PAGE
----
(Above photo - Luton Hoo - stroll the gardens after your afternoon tea... )
What better way to round off a trip to Canonbury Antiques by visiting the wonderful stately home that is Luton Hoo? Just 25 minutes away up the M1 in Bedfordshire, their afternoon tea is amazing and then you can walk around the inspiring Capability Brown designed gardens. What I really love about Luton Hoo is it's managability - it's not too big and daunting like some of the grander country houses.
When historical English country houses are mentioned, that of Luton Hoo cannot fail to be on the list. The house is situated on a vast estate standing between Luton and Harpenden. A large portion of the estate lies in Hyde, Bedfordshire, even though part of it is in Harpenden, Hertfordshire. In the Saxon language, “Hoo” means a hill’s offshoot.
History of Luton Hoo
(Above photo - The Capability Brown designed gardens are a delight )
The history of Luton Hoo begins in 1601 when Robert Napier acquired the estate. As the latest owner, Napier occupied the manor, which had originally been built by Thomas Hoo in 1455. However, the Hoo family had in subsequent years sold the manor to the Rotherham family, which eventually sold the house to Napier. However, that house no longer stands on site, having been replaced by the current one as from 1762. The man credited with building the new house is John Stuart, the Earl of Bute.
Neoclassical architect, Robert Adams was asked to construct a brand new house in place of the existing one. For some reason, the old house was never fully torn down. Instead, the old house was remodeled to come up with a new one. In 1771, a fire burnt down the new house, reducing the Earl’s efforts to ashes. Determined to develop the property, a new mansion was commissioned and completed three years later in 1774.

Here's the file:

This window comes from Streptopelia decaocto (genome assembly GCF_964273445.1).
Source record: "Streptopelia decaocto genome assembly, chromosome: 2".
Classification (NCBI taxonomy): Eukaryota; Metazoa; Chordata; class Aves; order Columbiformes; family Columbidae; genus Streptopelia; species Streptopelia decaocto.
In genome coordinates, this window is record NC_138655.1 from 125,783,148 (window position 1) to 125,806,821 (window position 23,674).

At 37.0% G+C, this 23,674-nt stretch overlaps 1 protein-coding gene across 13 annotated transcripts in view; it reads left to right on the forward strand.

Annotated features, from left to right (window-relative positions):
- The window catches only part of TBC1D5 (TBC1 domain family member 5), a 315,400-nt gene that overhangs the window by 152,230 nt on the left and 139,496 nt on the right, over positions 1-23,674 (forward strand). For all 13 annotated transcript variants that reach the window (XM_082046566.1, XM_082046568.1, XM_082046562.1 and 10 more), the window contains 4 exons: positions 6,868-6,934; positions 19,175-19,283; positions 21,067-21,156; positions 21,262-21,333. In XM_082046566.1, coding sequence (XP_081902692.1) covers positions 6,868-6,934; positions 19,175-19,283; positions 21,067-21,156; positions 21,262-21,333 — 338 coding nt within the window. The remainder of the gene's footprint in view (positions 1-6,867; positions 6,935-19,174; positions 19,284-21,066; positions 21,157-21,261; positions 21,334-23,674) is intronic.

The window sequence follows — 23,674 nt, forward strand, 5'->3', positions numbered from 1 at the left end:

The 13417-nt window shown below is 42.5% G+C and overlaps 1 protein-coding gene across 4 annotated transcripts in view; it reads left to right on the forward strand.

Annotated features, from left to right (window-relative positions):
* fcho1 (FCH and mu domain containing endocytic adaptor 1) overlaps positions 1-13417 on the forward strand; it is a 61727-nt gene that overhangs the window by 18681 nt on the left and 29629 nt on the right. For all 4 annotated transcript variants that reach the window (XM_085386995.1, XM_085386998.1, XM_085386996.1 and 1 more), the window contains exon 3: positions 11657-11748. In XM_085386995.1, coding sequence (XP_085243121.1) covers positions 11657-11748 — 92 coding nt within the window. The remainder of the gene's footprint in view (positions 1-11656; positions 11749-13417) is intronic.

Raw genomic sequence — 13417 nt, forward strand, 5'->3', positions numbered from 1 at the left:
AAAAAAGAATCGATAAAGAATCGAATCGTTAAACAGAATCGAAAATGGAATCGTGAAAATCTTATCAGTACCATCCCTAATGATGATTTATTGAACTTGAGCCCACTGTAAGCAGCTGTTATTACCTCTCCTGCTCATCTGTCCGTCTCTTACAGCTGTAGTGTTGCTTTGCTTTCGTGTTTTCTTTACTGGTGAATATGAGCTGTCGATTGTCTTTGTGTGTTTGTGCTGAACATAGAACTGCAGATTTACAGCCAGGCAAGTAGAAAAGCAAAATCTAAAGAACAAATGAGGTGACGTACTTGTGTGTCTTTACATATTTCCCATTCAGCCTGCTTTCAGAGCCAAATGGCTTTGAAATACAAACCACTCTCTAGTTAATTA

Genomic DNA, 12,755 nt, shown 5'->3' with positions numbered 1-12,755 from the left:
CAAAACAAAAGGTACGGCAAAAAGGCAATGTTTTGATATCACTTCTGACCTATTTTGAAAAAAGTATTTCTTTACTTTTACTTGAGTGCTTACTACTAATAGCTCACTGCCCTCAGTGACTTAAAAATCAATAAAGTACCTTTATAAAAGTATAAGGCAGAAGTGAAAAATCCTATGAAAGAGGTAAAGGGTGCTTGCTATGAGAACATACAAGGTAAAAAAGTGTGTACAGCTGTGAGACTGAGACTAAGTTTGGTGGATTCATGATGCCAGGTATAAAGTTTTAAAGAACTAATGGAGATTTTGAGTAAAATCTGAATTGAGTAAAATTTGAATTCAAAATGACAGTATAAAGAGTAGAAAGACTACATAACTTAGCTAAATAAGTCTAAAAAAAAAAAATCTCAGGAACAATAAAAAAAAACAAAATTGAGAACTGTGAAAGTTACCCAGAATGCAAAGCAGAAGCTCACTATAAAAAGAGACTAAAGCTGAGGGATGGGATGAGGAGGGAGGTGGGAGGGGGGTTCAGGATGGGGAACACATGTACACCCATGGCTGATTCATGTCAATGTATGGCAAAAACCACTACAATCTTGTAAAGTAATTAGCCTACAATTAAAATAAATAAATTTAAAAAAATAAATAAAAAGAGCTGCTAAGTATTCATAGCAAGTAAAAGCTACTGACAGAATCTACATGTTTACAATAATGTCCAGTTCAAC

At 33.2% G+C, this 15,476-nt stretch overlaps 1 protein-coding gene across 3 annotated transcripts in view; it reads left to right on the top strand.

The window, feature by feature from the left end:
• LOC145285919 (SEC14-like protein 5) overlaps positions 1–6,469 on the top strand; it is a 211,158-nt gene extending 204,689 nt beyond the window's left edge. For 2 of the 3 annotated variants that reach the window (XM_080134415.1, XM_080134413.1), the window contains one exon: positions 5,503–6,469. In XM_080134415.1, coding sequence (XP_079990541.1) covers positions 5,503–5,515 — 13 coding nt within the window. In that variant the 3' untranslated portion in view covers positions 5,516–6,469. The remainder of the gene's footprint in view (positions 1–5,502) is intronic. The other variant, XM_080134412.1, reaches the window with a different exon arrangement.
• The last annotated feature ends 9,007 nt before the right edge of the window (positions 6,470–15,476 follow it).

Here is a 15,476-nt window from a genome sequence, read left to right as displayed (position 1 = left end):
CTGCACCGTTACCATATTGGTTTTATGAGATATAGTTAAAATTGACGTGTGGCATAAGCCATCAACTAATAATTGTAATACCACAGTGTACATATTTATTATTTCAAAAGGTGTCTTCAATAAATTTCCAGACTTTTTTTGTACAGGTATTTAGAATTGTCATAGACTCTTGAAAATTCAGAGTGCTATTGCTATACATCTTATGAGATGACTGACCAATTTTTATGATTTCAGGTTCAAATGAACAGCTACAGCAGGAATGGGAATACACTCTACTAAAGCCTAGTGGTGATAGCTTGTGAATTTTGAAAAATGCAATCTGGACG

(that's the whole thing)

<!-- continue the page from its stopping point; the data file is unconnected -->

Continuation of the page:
(Above photo - Love the classical bronze fountain in the gardens of Luton Hoo )
As the remodeling of the original house was taking place, the Earl hired Capability Brown to work on the extensive gardens. At that time, the area covered 300 acres but has since been extended to 1,065 acres. In an ambitiously executed plan, Capability Brown managed to form two lakes out of River Lea. The garden remains as magnificent as was envisaged at that time.
When the Earl’s grandson became the owner of the property, he asked Sir Robert Smirke, the architect who built the British Museum to further transform the house. In the process, he creates a massive mansion with a welcoming interior. A fire accident burnt down the house in 1843. After buying the estate, John Leigh began to rebuild it. The architects reworked the exterior and interior to create the magnificent building standing on site today.
(Above photo - Inside the walls of Bedfordshire's best Stately Home )
During the Second World War, Luton Hoo served as the Eastern Command’s headquarters. The last person to call Luton Hoo home was Nicholas Philips a grandson of Lady Zia. Upon his sudden death in 1991, Philips left behind huge debts promoting the sale of the house to Elite Hotels. Since then, the estate has been converted to Luton Hoo Hotel, Golf, and Spa.
Why Is Luton Hoo Famous?
(Above photo - Four Weddings and a Funeral was shot at Luton Hoo )
Given its colorful history, it is easy to understand why Luton Hoo is famous until today. It is a popular five-star hotel and continues to attract international golf tournaments. Because of its checkered history, the estate has acted as the location for the shooting of various movies and TV programs. Examples include The Secret Garden, Four Weddings and a Funeral, Sexy Beast, Bleak House, and Mr. Turner. You can reach it by air, train, or road. If you are coming through London, you may use the train or taxi. Alternatively, you can fly directly to Luton Airport, which is 10 minutes away.
Reservations for afternoon tea at Luton Hoo can be made here
Read - Capability Brown - Englands Greatest Gardener by Canonbury Antiques
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